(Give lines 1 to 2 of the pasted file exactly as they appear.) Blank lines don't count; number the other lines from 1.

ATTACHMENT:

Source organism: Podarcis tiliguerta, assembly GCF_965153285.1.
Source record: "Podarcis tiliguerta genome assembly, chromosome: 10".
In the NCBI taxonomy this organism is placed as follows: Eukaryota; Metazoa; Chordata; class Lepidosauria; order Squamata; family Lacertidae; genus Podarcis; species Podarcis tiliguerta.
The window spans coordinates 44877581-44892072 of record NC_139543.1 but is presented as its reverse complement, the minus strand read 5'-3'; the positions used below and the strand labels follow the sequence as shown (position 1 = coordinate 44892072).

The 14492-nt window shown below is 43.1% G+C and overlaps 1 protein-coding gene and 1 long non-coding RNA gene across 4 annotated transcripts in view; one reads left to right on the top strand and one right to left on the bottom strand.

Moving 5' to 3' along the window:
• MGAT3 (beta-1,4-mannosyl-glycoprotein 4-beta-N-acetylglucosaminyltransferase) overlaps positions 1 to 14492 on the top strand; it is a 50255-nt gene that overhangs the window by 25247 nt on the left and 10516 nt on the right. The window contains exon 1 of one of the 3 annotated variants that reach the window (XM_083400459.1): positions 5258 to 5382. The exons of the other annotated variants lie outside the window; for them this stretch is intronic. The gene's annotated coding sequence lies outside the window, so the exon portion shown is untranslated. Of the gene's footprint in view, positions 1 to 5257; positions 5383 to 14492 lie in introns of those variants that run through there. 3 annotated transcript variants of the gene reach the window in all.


Source organism: Podarcis tiliguerta, assembly GCF_965153285.1.
Source record: "Podarcis tiliguerta genome assembly, chromosome: 10".